- The Washington Times - Friday, May 8, 2009


Hockey teams tend to have tunnel vision during the playoffs. It’s the best way to block out the surrounding circus.

What’s that mantra of Ted Leonsis’? Oh, yeah: “One shift, one period, one game at a time.”

His Capitals, though, find themselves in an unusual situation. The NHL’s sadistic schedule-maker has given them back-to-back games Friday and Saturday against the Penguins, a veritable double feature that could tip the balance of the series. The Caps currently lead 2-1, but in the space of 27 hours, all kinds of things could happen.

1. The series could be over, with Washington moving on to the conference finals.

2. The series could be headed back to Pittsburgh, with the Pens trying to stave off elimination.

3. The series could be headed back to Pittsburgh, with the Pens - winners of three straight - looking to close it out.

Which scenario is the most likely? Well, according to my research, clubs have been faced with the Dreaded Double Dip a dozen times in the past four postseasons (2009 included). The results: eight splits and four sweeps.

So after all the checking and cross-checking are done, the Capitals stand a good chance of being ahead 3-2 going into Game 6 - at the very least. Especially when you consider this: Three of the four teams that pulled off sweeps had both games on their home ice. The Pens, of course, would have to win the second game of the “doubleheader” at the Phone Booth.

Still, as George McPhee said Thursday, “You don’t want to play back-to-back. Neither team wanted it.”

Is there a greater risk of a carry-over effect for the club that wins the first one?

“Could be, yeah.”

That wasn’t the case, though, when the Capitals and Flyers met twice in two nights at the end of their series a year ago. The Caps won at Wachovia Center to force a Game 7, and then Philly won at Verizon to advance to the next round.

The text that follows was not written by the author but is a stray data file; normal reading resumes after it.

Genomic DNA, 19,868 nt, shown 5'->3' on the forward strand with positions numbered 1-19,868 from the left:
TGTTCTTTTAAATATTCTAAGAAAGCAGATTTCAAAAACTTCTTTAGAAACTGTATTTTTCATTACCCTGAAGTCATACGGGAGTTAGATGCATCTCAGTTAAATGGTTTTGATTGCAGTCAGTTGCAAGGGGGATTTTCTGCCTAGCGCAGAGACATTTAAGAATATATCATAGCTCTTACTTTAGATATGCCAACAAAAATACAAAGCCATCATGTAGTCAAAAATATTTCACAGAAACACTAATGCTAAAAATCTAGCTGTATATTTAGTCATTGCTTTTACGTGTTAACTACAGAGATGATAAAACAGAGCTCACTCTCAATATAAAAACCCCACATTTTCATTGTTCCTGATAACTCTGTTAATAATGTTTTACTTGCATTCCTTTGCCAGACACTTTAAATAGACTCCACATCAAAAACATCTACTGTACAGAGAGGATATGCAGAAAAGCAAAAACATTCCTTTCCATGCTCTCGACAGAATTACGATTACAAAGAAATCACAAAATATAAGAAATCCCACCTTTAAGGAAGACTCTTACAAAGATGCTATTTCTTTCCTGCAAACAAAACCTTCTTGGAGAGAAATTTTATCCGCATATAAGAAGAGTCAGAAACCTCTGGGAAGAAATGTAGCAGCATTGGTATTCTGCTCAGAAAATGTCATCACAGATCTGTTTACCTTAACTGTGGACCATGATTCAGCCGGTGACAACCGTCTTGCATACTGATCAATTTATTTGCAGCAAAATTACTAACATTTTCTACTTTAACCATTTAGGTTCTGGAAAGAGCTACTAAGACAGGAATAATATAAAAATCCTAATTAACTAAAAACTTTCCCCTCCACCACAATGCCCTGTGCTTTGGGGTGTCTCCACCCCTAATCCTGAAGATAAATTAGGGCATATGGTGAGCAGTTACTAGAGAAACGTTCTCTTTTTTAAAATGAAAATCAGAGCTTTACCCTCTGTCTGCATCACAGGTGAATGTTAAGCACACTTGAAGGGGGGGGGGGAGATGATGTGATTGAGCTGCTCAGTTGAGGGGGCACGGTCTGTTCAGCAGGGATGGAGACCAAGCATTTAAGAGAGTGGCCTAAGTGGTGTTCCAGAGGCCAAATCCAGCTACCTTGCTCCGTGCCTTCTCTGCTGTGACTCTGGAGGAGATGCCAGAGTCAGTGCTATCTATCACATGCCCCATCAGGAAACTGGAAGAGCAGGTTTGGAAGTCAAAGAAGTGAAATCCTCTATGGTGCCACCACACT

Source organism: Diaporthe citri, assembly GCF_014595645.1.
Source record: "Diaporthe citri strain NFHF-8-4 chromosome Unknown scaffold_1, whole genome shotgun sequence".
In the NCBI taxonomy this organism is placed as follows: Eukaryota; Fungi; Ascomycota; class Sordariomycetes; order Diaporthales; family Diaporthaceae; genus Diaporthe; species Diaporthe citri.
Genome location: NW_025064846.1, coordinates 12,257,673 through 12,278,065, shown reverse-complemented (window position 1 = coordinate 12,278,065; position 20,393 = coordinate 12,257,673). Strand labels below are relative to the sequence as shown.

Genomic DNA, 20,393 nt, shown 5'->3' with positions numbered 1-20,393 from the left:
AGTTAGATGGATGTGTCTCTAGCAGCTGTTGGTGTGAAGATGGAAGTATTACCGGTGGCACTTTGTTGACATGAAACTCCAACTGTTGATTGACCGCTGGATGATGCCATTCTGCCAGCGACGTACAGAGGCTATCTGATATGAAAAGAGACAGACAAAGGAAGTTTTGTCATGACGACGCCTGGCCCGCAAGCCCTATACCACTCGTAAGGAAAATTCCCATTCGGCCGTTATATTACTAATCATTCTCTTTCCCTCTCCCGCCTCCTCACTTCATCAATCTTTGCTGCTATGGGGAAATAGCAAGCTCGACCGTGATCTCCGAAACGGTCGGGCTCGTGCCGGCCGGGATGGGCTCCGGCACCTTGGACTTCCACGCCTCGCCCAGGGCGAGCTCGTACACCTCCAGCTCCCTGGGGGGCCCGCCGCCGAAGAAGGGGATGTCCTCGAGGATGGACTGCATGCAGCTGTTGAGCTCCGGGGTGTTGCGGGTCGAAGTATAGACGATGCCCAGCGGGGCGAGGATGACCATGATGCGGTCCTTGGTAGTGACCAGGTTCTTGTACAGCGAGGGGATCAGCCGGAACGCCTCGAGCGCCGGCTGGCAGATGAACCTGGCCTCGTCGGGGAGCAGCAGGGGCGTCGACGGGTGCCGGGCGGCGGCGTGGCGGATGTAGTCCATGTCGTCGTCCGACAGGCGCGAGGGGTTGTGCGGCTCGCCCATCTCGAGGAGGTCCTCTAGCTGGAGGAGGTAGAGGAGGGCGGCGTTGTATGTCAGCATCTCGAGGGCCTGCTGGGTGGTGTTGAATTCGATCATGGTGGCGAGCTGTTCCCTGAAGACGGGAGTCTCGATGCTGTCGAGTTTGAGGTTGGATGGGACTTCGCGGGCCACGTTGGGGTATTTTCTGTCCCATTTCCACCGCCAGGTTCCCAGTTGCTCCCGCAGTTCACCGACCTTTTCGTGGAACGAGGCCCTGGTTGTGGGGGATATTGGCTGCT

“It’s playoff hockey,” David Steckel said, “so teams are going to play their best no matter what. It would be great, though, if we win Game 4 and we’re going into our barn for Game 5. That would be spectacular.”

Sergei Fedorov, whose 39-year-old body will be sorely - and I mean that literally - tested these next two days, doesn’t seem the least bit concerned about the extra exertion. You’d think he’d be sleeping in a tub of ice just to get his overtaxed muscles ready, but no, he said, “It’s going to be all about adrenaline. It doesn’t matter how you feel physically. Nothing is easy [in the playoffs], but I’ll be fine.”

Bruce Boudreau, naturally, is taking Boss Ted’s approach: “We’ll worry about Saturday [on] Saturday. We’re just going to prepare for [Game 4].” But if I were the Capitals’ coach, I might make a different kind of pitch to my players.

“Guys,” I’d say, “everything is out there for you in the next 27 hours. If you play the way you’re capable, you can win this series - right now. No need to come back to Pittsburgh. Two nights, two wins, and you can take a bit of a breather, maybe, while the other clubs are still beating each other up.

“And there might be even more at stake than that. Let’s look at the big picture. The Bruins have lost the home-ice advantage to the Hurricanes - and may not get it back. The Red Wings have done likewise against the Ducks [with Game 4 set for Thursday night]. If you finish off the Penguins, you can potentially start the next two series in your own building; you can potentially be the highest seed left.”

(Am I starting to sound like Kurt Russell in “Miracle” yet?)

“Part of winning the Stanley Cup is putting yourself in the best possible position,” I’d continue. “You got to play Game 7 of the Rangers series on your own ice because you earned it; you had a better regular season than the Rangers did. You got to play the first two games of the Penguins series on your own ice for the same reason: You earned it.

“Now another opportunity might be presenting itself. Boston might not get past Carolina. Detroit has its hands full with Anaheim, a team that’s been to two finals in recent years and is not to be trifled with. Do you want to win the Cup? In the next 27 hours, you can give this franchise a better chance to win the Cup than it’s ever had.

“OK, I’ve said my piece. There’s the door… and beyond it are the Penguins… and beyond the Penguins is… that’s for you to decide. Be sure to drink plenty of fluids, fellas, and don’t forget to double-knot your laces.”

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